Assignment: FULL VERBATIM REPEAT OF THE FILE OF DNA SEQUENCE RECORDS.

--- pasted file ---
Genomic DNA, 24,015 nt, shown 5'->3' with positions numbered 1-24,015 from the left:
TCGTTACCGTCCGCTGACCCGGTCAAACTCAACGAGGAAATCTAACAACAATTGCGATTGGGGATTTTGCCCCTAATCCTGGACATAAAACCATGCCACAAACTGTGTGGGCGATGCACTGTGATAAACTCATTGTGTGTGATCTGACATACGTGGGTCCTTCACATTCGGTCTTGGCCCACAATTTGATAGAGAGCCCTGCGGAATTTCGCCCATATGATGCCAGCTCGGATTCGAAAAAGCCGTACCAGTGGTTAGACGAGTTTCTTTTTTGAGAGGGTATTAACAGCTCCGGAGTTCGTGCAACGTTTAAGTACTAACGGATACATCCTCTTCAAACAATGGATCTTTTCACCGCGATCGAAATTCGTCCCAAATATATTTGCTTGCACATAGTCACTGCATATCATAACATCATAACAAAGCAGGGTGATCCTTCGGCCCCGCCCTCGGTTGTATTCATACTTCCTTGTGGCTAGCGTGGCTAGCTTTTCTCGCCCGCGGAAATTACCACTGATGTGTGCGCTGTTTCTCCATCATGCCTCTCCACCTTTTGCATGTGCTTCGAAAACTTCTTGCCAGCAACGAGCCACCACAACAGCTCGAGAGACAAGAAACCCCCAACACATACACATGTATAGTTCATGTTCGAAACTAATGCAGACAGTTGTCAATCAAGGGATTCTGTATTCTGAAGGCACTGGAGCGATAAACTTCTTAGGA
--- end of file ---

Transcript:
Genomic DNA, 24,015 nt, shown 5'->3' with positions numbered 1-24,015 from the left:
TCGTTACCGTCCGCTGACCCGGTCAAACTCAACGAGGAAATCTAACAACAATTGCGATTGGGGATTTTGCCCCTAATCCTGGACATAAAACCATGCCACAAACTGTGTGGGCGATGCACTGTGATAAACTCATTGTGTGTGATCTGACATACGTGGGTCCTTCACATTCGGTCTTGGCCCACAATTTGATAGAGAGCCCTGCGGAATTTCGCCCATATGATGCCAGCTCGGATTCGAAAAAGCCGTACCAGTGGTTAGACGAGTTTCTTTTTTGAGAGGGTATTAACAGCTCCGGAGTTCGTGCAACGTTTAAGTACTAACGGATACATCCTCTTCAAACAATGGATCTTTTCACCGCGATCGAAATTCGTCCCAAATATATTTGCTTGCACATAGTCACTGCATATCATAACATCATAACAAAGCAGGGTGATCCTTCGGCCCCGCCCTCGGTTGTATTCATACTTCCTTGTGGCTAGCGTGGCTAGCTTTTCTCGCCCGCGGAAATTACCACTGATGTGTGCGCTGTTTCTCCATCATGCCTCTCCACCTTTTGCATGTGCTTCGAAAACTTCTTGCCAGCAACGAGCCACCACAACAGCTCGAGAGACAAGAAACCCCCAACACATACACATGTATAGTTCATGTTCGAAACTAATGCAGACAGTTGTCAATCAAGGGATTCTGTATTCTGAAGGCACTGGAGCGATAAACTTCTTAGGA